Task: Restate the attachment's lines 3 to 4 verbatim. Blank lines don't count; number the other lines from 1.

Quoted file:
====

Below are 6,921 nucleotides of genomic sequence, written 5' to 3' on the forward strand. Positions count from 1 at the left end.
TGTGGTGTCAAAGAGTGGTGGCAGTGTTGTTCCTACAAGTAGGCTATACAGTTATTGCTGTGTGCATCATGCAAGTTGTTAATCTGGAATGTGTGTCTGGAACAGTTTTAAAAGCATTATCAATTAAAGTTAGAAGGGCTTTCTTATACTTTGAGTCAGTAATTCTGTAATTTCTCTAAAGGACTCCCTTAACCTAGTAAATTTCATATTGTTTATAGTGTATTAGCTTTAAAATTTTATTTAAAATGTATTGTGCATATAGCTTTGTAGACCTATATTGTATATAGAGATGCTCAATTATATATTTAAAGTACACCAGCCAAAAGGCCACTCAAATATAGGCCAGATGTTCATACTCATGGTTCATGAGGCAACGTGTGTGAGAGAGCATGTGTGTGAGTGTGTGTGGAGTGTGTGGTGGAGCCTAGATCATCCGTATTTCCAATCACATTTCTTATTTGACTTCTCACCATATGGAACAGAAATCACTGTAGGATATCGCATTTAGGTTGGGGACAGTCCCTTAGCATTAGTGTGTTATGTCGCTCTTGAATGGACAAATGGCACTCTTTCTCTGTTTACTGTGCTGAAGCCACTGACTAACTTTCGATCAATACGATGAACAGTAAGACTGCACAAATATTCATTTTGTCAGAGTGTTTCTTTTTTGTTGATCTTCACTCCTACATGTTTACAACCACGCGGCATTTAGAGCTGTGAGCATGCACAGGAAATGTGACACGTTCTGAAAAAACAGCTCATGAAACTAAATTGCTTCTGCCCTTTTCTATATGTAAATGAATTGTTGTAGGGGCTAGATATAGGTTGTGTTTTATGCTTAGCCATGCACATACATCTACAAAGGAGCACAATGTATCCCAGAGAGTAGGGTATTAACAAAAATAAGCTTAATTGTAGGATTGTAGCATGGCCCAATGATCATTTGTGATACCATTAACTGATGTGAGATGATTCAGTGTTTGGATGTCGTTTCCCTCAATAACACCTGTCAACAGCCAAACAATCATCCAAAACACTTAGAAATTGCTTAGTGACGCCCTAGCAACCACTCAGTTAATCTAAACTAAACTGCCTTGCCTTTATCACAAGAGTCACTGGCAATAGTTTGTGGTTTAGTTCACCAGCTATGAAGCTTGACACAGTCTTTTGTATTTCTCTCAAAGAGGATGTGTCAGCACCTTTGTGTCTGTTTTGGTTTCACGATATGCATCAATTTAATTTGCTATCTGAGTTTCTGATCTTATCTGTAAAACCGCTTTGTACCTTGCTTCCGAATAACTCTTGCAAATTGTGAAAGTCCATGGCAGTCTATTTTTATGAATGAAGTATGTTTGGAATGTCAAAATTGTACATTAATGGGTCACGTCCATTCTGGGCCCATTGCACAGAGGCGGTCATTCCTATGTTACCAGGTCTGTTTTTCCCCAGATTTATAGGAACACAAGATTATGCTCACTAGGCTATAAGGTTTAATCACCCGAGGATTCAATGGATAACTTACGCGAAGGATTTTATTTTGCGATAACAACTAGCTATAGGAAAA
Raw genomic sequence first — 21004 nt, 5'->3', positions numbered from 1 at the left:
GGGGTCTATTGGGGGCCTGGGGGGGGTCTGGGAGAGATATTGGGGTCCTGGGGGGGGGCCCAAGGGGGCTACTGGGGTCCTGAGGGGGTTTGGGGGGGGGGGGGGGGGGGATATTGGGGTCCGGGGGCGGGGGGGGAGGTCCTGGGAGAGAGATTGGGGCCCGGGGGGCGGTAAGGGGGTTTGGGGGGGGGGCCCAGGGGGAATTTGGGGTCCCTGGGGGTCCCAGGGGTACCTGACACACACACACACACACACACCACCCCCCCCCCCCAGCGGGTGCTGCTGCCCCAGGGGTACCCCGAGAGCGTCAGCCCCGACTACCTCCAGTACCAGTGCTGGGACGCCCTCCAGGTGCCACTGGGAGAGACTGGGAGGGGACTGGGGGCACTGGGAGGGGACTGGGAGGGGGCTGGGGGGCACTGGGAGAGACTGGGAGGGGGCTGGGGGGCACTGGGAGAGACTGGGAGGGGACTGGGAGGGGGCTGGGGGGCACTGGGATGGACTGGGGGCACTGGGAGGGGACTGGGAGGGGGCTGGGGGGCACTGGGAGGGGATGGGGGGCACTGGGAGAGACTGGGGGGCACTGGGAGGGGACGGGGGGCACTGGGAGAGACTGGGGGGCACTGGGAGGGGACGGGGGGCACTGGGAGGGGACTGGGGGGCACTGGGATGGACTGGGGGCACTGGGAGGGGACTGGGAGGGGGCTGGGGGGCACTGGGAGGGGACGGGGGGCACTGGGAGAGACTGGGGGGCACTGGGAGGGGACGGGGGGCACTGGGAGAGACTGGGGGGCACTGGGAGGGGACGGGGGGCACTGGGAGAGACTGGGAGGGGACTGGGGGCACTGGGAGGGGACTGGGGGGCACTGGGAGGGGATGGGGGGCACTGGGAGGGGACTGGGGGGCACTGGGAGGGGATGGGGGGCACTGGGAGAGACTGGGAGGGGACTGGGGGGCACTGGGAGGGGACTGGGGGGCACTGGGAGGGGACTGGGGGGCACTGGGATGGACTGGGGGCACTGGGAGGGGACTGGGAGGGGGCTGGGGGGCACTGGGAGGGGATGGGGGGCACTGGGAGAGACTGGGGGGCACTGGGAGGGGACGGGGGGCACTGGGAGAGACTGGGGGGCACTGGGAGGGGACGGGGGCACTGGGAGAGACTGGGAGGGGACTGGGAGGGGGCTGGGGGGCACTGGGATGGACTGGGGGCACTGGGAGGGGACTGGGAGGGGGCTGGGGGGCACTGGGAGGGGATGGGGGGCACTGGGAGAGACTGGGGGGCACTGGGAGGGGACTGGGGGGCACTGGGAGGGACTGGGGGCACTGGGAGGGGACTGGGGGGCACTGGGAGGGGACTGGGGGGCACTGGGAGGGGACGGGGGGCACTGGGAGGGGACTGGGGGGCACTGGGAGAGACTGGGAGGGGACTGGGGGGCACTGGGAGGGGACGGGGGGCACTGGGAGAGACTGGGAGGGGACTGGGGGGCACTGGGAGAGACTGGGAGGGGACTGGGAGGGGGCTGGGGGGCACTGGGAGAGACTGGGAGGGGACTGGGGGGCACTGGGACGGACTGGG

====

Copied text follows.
Raw genomic sequence first — 21004 nt, 5'->3', positions numbered from 1 at the left:
GGGGTCTATTGGGGGCCTGGGGGGGGTCTGGGAGAGATATTGGGGTCCTGGGGGGGGGCCCAAGGGGGCTACTGGGGTCCTGAGGGGGTTTGGGGGGGGGGGGGGGGGGGATATTGGGGTCCGGGGGCGGGGGGGGAGGTCCTGGGAGAGAGATTGGGGCCCGGGGGGCGGTAAGGGGGTTTGGGGGGGGGGCCCAGGGGGAATTTGGGGTCCCTGGGGGTCCCAGGGGTACCTGACACACACACACACACACACACCACCCCCCCCCCCCAGCGGGTGCTGCTGCCCCAGGGGTACCCCGAGAGCGTCAGCCCCGACTACCTCCAGTACCAGTGCTGGGACGCCCTCCAGGTGCCACTGGGAGAGACTGGGAGGGGACTGGGGGCACTGGGAGGGGACTGGGAGGGGGCTGGGGGGCACTGGGAGAGACTGGGAGGGGGCTGGGGGGCACTGGGAGAGACTGGGAGGGGACTGGGAGGGGGCTGGGGGGCACTGGGATGGACTGGGGGCACTGGGAGGGGACTGGGAGGGGGCTGGGGGGCACTGGGAGGGGATGGGGGGCACTGGGAGAGACTGGGGGGCACTGGGAGGGGACGGGGGGCACTGGGAGAGACTGGGGGGCACTGGGAGGGGACGGGGGGCACTGGGAGGGGACTGGGGGGCACTGGGATGGACTGGGGGCACTGGGAGGGGACTGGGAGGGGGCTGGGGGGCACTGGGAGGGGACGGGGGGCACTGGGAGAGACTGGGGGGCACTGGGAGGGGACGGGGGGCACTGGGAGAGACTGGGGGGCACTGGGAGGGGACGGGGGGCACTGGGAGAGACTGGGAGGGGACTGGGGGCACTGGGAGGGGACTGGGGGGCACTGGGAGGGGATGGGGGGCACTGGGAGGGGACTGGGGGGCACTGGGAGGGGATGGGGGGCACTGGGAGAGACTGGGAGGGGACTGGGGGGCACTGGGAGGGGACTGGGGGGCACTGGGAGGGGACTGGGGGGCACTGGGATGGACTGGGGGCACTGGGAGGGGACTGGGAGGGGGCTGGGGGGCACTGGGAGGGGATGGGGGGCACTGGGAGAGACTGGGGGGCACTGGGAGGGGACGGGGGGCACTGGGAGAGACTGGGGGGCACTGGGAGGGGACGGGGGCACTGGGAGAGACTGGGAGGGGACTGGGAGGGGGCTGGGGGGCACTGGGATGGACTGGGGGCACTGGGAGGGGACTGGGAGGGGGCTGGGGGGCACTGGGAGGGGATGGGGGGCACTGGGAGAGACTGGGGGGCACTGGGAGGGGACTGGGGGGCACTGGGAGGGACTGGGGGCACTGGGAGGGGACTGGGGGGCACTGGGAGGGGACTGGGGGGCACTGGGAGGGGACGGGGGGCACTGGGAGGGGACTGGGGGGCACTGGGAGAGACTGGGAGGGGACTGGGGGGCACTGGGAGGGGACGGGGGGCACTGGGAGAGACTGGGAGGGGACTGGGGGGCACTGGGAGAGACTGGGAGGGGACTGGGAGGGGGCTGGGGGGCACTGGGAGAGACTGGGAGGGGACTGGGGGGCACTGGGACGGACTGGG